Who is Eligible for Medicare?
Many people think of Medicare and Social Security going hand in hand. However, they have different eligibility and entry requirements. While most people plan to enter Medicare in retirement, there are a few reasons you might become eligible earlier than expected.
Eligibility for Medicare depends on a combination of work and payroll tax history, citizenship or resident status, age, and health conditions. In this article, we will discuss:
- Medicare Eligibility for Those 65 and Older
- Medicare Eligibility for Those Younger Than 65
If you meet the citizenship and work history requirements you can enroll in Medicare at age 65. This is referred to as aging into Medicare, and it’s the primary way Americans enroll within the program. Your first enrollment period is known as your Initial Coverage Election Period (ICEP). You can enroll anytime during:
- Three months prior to the month you turn age 65
- The month you actually turn age 65
- Three months after the month you turn age 65
Your ICEP is a seven month window. As an example, if you turn 65 in February of 2020, your enrollment window begins on November 1, 2019. Your enrollment ends on May 31, 2020. At any time during this period you can enroll in Medicare Parts A and B.
Most people enter Medicare at age 65, or later if they keep working. However, there are a few reasons why you might enter Medicare early.
Early Medicare Eligibility Due to Disability:
You may apply for Medicare early if you are permanently disabled. In order to qualify due to disability, you must receive Social Security Disability income (SSDI), or disability income from the Railroad Retirement Board, for 24 consecutive months.
On the first day of the 25th month, you’ll be eligible for Medicare. Since you’re already in the Social Security system, you will automatically be enrolled in both Parts A and B. You won’t have to take any action to get into Medicare.
If you also want a Prescription Drug or Medicare Advantage Plan, you’ll need to enroll in those separately. Your enrollment window for these Plans is just like the Initial Coverage Election Period for aging into Medicare, except it’s centered on your 25th month of disability:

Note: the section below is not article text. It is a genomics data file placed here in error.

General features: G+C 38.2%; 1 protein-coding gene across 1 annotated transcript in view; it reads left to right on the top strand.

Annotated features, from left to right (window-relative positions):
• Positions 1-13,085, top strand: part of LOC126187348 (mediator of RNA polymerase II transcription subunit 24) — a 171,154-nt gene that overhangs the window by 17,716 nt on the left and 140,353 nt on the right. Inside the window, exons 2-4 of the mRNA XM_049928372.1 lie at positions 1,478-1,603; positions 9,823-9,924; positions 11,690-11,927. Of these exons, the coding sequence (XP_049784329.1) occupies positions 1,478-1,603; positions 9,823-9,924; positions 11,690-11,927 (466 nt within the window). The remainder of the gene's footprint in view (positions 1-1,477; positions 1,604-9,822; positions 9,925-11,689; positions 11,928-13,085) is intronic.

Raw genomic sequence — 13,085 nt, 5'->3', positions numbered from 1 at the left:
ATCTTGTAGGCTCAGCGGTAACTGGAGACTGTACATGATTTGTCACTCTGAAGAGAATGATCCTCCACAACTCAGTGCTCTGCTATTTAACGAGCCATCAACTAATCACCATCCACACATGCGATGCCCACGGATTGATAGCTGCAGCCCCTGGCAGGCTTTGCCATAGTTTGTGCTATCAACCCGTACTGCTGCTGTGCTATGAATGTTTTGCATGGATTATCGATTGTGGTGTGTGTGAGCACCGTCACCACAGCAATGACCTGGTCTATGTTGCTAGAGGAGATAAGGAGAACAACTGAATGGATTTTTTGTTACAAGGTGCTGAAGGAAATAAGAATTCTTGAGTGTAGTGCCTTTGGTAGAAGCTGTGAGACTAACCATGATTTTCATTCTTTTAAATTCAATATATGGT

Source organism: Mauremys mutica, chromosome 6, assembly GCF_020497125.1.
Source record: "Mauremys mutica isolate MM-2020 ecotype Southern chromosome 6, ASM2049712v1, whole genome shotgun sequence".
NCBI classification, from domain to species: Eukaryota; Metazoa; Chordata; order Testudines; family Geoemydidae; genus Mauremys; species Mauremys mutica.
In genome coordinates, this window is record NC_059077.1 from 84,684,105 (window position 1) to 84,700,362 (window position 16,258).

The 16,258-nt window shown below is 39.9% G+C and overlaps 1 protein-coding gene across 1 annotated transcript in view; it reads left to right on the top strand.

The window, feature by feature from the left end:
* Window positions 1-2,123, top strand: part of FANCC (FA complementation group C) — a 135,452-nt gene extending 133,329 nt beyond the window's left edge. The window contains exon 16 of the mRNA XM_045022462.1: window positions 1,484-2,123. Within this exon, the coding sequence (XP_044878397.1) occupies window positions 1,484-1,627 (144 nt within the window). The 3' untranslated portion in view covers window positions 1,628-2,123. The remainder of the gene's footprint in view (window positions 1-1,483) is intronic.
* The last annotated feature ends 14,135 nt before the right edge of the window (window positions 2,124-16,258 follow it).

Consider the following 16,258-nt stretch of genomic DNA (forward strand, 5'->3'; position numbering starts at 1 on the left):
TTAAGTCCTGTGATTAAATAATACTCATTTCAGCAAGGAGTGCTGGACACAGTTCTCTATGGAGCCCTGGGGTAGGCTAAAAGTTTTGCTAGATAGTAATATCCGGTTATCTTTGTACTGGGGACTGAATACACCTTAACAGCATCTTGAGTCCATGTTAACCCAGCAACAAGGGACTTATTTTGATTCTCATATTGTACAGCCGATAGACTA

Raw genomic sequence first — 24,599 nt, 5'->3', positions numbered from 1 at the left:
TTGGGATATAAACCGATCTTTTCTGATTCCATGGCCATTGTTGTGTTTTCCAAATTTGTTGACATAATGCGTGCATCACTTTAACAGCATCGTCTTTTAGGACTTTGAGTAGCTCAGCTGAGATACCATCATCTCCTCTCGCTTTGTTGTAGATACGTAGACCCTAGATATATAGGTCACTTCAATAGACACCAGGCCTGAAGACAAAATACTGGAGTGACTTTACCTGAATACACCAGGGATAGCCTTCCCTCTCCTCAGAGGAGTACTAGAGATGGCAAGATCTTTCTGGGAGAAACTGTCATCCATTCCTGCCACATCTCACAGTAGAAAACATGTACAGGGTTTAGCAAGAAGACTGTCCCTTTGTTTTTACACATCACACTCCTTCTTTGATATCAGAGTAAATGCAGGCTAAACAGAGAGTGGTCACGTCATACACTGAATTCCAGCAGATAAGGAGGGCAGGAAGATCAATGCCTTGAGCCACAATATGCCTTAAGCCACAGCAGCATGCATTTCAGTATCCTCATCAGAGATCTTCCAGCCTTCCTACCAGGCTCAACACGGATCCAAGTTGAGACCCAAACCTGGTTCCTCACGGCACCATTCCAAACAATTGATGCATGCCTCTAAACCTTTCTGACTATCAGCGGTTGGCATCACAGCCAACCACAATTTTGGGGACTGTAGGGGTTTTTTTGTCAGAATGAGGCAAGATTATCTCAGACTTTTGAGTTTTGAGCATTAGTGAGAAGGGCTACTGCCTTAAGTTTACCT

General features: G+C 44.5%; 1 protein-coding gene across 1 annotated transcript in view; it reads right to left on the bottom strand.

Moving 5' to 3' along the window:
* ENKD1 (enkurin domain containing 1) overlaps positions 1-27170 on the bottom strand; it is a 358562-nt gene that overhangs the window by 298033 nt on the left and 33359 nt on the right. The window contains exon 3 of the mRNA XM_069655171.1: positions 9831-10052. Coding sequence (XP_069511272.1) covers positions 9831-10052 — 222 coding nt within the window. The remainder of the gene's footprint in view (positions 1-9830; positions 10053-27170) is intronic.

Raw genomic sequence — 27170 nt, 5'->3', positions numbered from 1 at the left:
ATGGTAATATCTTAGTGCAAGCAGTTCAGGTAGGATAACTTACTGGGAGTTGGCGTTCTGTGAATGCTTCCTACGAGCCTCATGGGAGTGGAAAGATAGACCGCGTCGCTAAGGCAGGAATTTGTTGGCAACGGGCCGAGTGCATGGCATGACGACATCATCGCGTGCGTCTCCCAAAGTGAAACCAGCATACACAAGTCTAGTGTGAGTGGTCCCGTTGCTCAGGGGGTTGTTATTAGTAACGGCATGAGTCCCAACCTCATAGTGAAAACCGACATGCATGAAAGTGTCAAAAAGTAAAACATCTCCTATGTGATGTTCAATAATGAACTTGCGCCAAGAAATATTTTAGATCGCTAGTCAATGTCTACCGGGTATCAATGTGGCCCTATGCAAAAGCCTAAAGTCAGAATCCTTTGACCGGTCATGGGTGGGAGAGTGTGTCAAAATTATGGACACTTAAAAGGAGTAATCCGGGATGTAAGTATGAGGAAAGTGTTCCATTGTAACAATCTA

- 3 months before your 25th consecutive month of Social Security Disability Income (SSDI)
- The 25th month of receiving SSDI
- 3 months after your 25th month of receiving SSDI
You may also be able to purchase a Medicare Supplement Insurance Plan, depending on the State in which you live. Many States require you to be age 65 to purchase a Medigap Plan, even if you’re eligible for Medicare due to disability.
Early Medicare Eligibility Due to Health Conditions:
You may also qualify for early Medicare due to failing health. Enrollment is automatic if you have been diagnosed with:
- A.L.S. (Lou Gehrig’s Disease), or
- End Stage Renal Disease (ESRD)
There is a waiting period of no more than five months from your diagnosis of ALS. In the case of ESRD, you enter Medicare fourth months from the date you begin dialysis.
If you have ALS, you can enroll in a Prescription Drug or Medicare Advantage Plan once your Medicare coverage has begun. Medicare Supplement Insurance can be purchased, but again, you may need to be age 65.
If you have ESRD, you may not be able to enroll in a Medicare Advantage Plan. Depending on your State’s Medigap laws, you will be able to enroll in Medicare Supplement Insurance, but perhaps not until you turn 65.
In order to be Medicare eligible, you must meet one of these citizenship requirements:
- You are a U.S. citizen, or
- You are a permanent legal resident with five or more years of residence in the U.S.
Once you satisfy one of these criteria, you will then enter Medicare by aging into the program, disability, or diagnosis of ALS or ESRD.
Medicare Eligibility and Spouses
Spouses can enroll in Medicare even if they’ve never worked, or haven’t worked enough to qualify on their own. If your spouse worked and paid payroll taxes for the required 10 years, you qualify for premium-free Part A, as long as:
- Your spouse is still alive and you’re married, or
- You’re a widow, but you were married for at least nine months, or
- You’re divorced, but you were married for at least ten years
If you’re approaching Medicare eligibility age, now is a great time to brush up on your Medicare coverage options. You’ll also want to consider Medicare Advantage and Medigap Plans. Working with a Medicare insurance specialist is a great way to get started.
The Daily Caller is devoted to showing you things that you’ll like or find interesting. We do have partnerships with affiliates, so The Daily Caller may get a small share of the revenue from any purchase.